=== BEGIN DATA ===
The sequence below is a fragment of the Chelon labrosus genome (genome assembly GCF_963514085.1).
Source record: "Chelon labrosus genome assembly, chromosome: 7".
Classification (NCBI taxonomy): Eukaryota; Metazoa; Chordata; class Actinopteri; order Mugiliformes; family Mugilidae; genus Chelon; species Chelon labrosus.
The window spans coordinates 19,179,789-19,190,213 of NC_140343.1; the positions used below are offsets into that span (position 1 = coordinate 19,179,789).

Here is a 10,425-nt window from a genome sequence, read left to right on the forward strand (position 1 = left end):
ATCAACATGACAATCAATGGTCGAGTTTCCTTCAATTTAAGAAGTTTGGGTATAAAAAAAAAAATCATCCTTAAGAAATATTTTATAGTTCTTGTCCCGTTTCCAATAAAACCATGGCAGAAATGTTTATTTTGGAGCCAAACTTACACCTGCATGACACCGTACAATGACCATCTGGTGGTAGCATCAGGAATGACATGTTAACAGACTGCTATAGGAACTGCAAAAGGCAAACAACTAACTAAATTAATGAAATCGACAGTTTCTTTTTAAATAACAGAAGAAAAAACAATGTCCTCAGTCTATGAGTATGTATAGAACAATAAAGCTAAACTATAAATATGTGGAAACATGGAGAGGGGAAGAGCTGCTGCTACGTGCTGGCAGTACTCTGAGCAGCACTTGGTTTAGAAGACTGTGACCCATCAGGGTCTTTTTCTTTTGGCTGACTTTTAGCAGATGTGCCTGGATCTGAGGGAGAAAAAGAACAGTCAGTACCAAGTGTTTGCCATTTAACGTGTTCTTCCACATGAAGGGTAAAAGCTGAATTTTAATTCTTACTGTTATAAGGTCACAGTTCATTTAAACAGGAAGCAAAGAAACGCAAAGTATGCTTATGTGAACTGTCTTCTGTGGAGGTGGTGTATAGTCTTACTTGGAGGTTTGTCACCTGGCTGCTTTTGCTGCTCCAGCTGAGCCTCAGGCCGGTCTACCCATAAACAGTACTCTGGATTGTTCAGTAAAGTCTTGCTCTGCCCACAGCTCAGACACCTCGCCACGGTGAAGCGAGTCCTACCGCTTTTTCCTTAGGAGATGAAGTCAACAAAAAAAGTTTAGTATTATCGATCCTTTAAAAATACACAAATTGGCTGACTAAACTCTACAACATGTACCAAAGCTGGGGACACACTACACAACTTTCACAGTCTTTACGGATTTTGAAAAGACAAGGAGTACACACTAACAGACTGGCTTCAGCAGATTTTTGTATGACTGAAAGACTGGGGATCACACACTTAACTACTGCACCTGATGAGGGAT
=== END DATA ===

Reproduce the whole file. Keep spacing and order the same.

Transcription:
The sequence below is a fragment of the Chelon labrosus genome (genome assembly GCF_963514085.1).
Source record: "Chelon labrosus genome assembly, chromosome: 7".
Classification (NCBI taxonomy): Eukaryota; Metazoa; Chordata; class Actinopteri; order Mugiliformes; family Mugilidae; genus Chelon; species Chelon labrosus.
The window spans coordinates 19,179,789-19,190,213 of NC_140343.1; the positions used below are offsets into that span (position 1 = coordinate 19,179,789).

Here is a 10,425-nt window from a genome sequence, read left to right on the forward strand (position 1 = left end):
ATCAACATGACAATCAATGGTCGAGTTTCCTTCAATTTAAGAAGTTTGGGTATAAAAAAAAAAATCATCCTTAAGAAATATTTTATAGTTCTTGTCCCGTTTCCAATAAAACCATGGCAGAAATGTTTATTTTGGAGCCAAACTTACACCTGCATGACACCGTACAATGACCATCTGGTGGTAGCATCAGGAATGACATGTTAACAGACTGCTATAGGAACTGCAAAAGGCAAACAACTAACTAAATTAATGAAATCGACAGTTTCTTTTTAAATAACAGAAGAAAAAACAATGTCCTCAGTCTATGAGTATGTATAGAACAATAAAGCTAAACTATAAATATGTGGAAACATGGAGAGGGGAAGAGCTGCTGCTACGTGCTGGCAGTACTCTGAGCAGCACTTGGTTTAGAAGACTGTGACCCATCAGGGTCTTTTTCTTTTGGCTGACTTTTAGCAGATGTGCCTGGATCTGAGGGAGAAAAAGAACAGTCAGTACCAAGTGTTTGCCATTTAACGTGTTCTTCCACATGAAGGGTAAAAGCTGAATTTTAATTCTTACTGTTATAAGGTCACAGTTCATTTAAACAGGAAGCAAAGAAACGCAAAGTATGCTTATGTGAACTGTCTTCTGTGGAGGTGGTGTATAGTCTTACTTGGAGGTTTGTCACCTGGCTGCTTTTGCTGCTCCAGCTGAGCCTCAGGCCGGTCTACCCATAAACAGTACTCTGGATTGTTCAGTAAAGTCTTGCTCTGCCCACAGCTCAGACACCTCGCCACGGTGAAGCGAGTCCTACCGCTTTTTCCTTAGGAGATGAAGTCAACAAAAAAAGTTTAGTATTATCGATCCTTTAAAAATACACAAATTGGCTGACTAAACTCTACAACATGTACCAAAGCTGGGGACACACTACACAACTTTCACAGTCTTTACGGATTTTGAAAAGACAAGGAGTACACACTAACAGACTGGCTTCAGCAGATTTTTGTATGACTGAAAGACTGGGGATCACACACTTAACTACTGCACCTGATGAGGGAT